The Catalyst, nXt, 2000 - Frank Gambale


The Catalyst
Black Sparkle
Ceramic-graphite composite
Ceramic-graphite composite
Ceramic-graphite composite
Dragonfire Screamers
The Story Behind


About the Builder:

The Catalyst nXt was spearheaded by current Aristides founder Aristides Poort, a dutch guitar builder, who took the "sound compound" principles behind the Catalyst guitars from the late 90's, early 2000-era and continued to tweak his vision, resulting in electric guitars now made of "Arium". 

As a civil engineer and guitarist, in 1994 Aristides Poort (1963) started his research into a material with the characteristics of a Stradivarius that would surpass the tone and the sustain of a wooden electric guitar. He says: "It is a misconception that the pickups determine the sound of a guitar. It all starts with the body the neck and the peghead, these are the carriers of sound. That is the foundation! Thanks to a good cooperation with the technical university of Delft, I was able to proof that!"

In the 12 years that Aristides developed the material called "Arium" he sold several models during 1999 and 2001 under the brandname Catalyst: The Panthera, the Jakkerman and the nXt. Those guitars were made from Ceramic-graphite composite.

More about today's activities of Artistides can be found here:

About the Guitar:

This Catalyst was, from a design element, their "rock guitar" offering from their rather limited catalog and was made between 1999-2001.The "nXt" has sort of a streamlined "S" body with an obvious Reb Beach "I" model vibe with it's bottom bout tremolo cutaway but there is a reason for this functional deletion of material. In addition to lowering the already, lightweight body, the cutout behind the trem provides for an amazing degree of float without "bottoming out." The photos might visually mislead you but the tremolo is designed so the string path from nut to trem lock is straight but the actual mass of the tremolo is angled down. As you can see from the photos, there is no neck joint with this composite electric as well, having a molded ceramic-graphite lineage.  Its sexy shape owes more than a passing resemblance to Steinberger's M-bodied guitars from that time period, albeit with sharper lines....more of a jet fighter look, especially with the "cosmic black" sparkle finish.

The Catalyst nXt is built on a platform of ceramic graphite-composite material titled "sound compound." The guitar features a 25.6-inch scale, neck width is 1.61-inches at the nut and 2.05-inches at the 12th fret. The curve of the neck is leaning on the thin C shape. The nut is a compensated nut, allowing for perfect pitch with the lower frets and rock-solid tuning when used in conjunction with the revolutionary tremolo design. The nXtremolo utilizes reverse stringing (unlike Steinbergers, no special strings required), with adjustments for rotation axis of the tremolo (degree of float), arm tension, with individual height adjusting saddles. The seventh (longest) barrel also provide an additional role of overseeing all bridge adjustments. The "seventh" barrel is the only adjustment tool you'll need to perform all functions. Strings are threaded initially through the headstock, with the string ball end securing into the headstock slot. The strings are then threaded down into the slot just forward of the slotted screw at the tremolo. Once threaded through that slot the string extends into the barrel and through it, coming out the other side. You then lock the string with a coin by turning the slotted screw atop the trem and then you adjust to proper pitch using the individual chrome barrels.  Once to pitch, cut the string extending past the barrel ends. Done deal. It's as easy as that. Once you perform this function once or twice, you can literally nail your string changes down to less than five minutes. About one minute per string, if that.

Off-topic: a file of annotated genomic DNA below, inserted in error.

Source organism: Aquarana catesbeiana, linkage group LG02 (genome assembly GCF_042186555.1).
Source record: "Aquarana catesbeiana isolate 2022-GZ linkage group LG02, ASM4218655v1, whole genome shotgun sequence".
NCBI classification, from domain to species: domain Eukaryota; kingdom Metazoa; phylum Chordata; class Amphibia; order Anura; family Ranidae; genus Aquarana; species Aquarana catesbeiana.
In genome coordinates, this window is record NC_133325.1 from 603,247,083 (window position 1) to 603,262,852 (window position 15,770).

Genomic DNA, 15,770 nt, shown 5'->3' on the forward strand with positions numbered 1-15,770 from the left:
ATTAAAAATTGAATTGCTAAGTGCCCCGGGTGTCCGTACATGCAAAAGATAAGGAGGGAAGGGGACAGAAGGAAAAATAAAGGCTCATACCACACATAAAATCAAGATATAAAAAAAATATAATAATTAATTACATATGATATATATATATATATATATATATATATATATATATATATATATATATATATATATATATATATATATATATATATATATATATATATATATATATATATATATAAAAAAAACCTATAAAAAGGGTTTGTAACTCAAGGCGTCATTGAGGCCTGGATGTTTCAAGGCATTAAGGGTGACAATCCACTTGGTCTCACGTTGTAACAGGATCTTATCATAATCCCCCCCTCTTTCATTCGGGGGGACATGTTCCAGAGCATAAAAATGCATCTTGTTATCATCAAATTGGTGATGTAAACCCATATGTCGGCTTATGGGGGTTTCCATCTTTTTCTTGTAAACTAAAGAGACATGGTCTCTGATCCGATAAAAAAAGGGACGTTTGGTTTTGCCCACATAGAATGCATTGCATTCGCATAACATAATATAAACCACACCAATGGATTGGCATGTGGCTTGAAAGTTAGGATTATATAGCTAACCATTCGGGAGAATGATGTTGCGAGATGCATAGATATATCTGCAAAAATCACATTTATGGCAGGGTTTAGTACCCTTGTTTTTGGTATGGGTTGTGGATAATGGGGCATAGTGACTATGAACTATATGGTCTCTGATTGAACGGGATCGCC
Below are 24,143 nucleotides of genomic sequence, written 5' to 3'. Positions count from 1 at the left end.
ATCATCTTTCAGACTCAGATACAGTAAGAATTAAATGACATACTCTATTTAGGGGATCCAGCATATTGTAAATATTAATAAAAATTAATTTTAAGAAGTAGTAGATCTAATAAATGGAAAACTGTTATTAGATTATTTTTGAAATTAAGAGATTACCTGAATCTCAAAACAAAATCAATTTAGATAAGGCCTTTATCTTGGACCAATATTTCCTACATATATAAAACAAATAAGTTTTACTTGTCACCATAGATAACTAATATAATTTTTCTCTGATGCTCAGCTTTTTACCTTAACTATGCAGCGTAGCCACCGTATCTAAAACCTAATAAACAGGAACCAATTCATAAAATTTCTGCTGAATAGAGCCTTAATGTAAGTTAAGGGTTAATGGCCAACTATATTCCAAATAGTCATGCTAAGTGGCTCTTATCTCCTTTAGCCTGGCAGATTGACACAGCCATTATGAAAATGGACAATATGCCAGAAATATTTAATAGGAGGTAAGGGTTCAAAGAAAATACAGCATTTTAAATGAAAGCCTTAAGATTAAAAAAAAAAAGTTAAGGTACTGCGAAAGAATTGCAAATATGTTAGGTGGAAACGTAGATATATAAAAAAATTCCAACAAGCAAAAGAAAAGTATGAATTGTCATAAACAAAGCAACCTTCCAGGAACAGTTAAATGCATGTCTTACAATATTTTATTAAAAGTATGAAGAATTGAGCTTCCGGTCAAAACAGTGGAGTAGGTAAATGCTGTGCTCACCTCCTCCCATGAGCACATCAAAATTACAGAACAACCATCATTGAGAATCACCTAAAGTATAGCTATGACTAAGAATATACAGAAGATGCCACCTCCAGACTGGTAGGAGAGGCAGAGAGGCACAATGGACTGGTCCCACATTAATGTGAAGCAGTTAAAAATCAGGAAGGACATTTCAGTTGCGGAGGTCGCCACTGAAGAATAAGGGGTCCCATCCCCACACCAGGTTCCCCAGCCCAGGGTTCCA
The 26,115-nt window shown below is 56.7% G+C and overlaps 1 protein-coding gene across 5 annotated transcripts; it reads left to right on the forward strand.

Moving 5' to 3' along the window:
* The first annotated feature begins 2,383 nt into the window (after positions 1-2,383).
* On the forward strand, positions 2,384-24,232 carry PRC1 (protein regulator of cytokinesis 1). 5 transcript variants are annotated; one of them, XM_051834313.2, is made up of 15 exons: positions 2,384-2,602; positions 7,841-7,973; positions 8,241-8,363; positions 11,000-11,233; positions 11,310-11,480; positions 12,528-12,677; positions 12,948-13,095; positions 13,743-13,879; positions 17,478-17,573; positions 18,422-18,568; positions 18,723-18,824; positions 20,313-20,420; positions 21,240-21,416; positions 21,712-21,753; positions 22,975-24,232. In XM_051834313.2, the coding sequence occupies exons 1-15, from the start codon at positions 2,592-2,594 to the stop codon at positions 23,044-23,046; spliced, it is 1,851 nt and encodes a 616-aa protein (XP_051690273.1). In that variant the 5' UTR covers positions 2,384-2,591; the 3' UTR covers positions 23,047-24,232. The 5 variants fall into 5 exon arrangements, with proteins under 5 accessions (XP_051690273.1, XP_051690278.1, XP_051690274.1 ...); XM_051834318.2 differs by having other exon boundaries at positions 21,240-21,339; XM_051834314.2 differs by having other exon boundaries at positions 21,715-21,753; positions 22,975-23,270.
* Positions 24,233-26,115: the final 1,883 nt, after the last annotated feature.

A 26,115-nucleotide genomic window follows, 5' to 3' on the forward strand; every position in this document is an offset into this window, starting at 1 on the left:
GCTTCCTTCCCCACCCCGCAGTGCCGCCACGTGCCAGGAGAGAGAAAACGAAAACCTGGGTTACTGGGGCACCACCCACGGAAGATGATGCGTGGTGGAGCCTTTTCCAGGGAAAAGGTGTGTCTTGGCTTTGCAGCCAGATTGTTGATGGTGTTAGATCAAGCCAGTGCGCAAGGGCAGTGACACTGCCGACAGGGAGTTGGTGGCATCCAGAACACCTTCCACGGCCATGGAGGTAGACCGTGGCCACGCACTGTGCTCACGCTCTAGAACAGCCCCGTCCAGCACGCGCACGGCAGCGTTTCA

The original "Catalyst" humbuckers are available but a pair of chrome Dragonfire Screamers are mounted for the moment. These woefully underrated humbuckers absolutely kill in this particular guitar.  Something about how they were set up tonally just work to perfection in this graphite-composite guitar. These "Screamers" are uber high gain yet the eq-curve keeps things balanced so in the bridge position at full-bore, they will maul the front-end of your amp yet when backed off at the neck position, present a very glassy tone...perfect for Holdsworth or Petrucci style legato-shred guitar. As crazy resonate as this guitar is naturally, choosing the right aftermarket pickups is essential. 

For the electronics, there is a master volume "dish" which has an indent for your finger. Works great for volume swells. One three-way and two coil-taps for each 'bucker. No tone control and frankly, it doesn't need one. The pure signal from the guitar can be manipulated with the volume knob and anything beyond that, should come from the amp. Plenty of sounds in this rig. Everything from crystal cleans, funky quacking, country chicken tones to all-out brutal metal can be dialed in.  The curve of the body makes this guitar extremely comfortable to play both seated and strapped. Because there are no tuners on the headstock, it feels "visually," very much like a headless guitar in that it's very diminutive in your hands but for those who hate headless guitars, knowing you have that headstock up there as a reference point bridges the gap between a typical headless guitar and more traditional offering.  This was a custom shop model, as indicated by the addition of its origin on the bottom right cutaway. On a scale of 1-10, condition-wise, this is easily a 9.5 or higher.

This guitar was once a member of Frank Gambale's guitar collection and Frank was kind enough to sign it before releasing it.The guitar has not been played much by Frank. 

A mosnter of sustain, stunning!

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